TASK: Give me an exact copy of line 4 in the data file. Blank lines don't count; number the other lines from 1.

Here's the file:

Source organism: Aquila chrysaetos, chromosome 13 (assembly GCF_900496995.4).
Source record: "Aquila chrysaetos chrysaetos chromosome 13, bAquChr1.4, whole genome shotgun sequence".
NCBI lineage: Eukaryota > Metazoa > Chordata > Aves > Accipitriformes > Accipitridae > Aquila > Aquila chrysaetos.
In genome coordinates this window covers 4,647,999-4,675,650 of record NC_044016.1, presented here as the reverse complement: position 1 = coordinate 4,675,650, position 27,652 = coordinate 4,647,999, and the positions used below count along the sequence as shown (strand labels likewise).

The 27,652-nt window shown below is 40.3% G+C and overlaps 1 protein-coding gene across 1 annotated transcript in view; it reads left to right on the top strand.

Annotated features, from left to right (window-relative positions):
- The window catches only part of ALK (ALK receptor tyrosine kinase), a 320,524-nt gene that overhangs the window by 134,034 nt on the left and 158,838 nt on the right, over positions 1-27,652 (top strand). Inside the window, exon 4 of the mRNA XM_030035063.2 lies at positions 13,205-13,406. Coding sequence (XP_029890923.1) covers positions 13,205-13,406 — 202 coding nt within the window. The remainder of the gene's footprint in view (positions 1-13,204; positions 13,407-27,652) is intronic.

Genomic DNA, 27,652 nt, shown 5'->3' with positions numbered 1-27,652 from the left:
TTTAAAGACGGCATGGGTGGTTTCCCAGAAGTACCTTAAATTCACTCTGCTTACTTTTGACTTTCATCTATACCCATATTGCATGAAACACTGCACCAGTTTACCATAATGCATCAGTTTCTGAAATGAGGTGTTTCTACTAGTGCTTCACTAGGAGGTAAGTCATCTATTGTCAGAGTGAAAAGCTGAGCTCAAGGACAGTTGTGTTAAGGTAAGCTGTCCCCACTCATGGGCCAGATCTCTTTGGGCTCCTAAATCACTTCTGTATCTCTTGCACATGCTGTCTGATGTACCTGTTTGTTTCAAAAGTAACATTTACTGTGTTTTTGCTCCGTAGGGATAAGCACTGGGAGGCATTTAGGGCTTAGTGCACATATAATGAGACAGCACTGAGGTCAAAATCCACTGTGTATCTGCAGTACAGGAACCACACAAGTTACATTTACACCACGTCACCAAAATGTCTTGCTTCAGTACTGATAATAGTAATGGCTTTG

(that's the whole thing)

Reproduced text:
In genome coordinates this window covers 4,647,999-4,675,650 of record NC_044016.1, presented here as the reverse complement: position 1 = coordinate 4,675,650, position 27,652 = coordinate 4,647,999, and the positions used below count along the sequence as shown (strand labels likewise).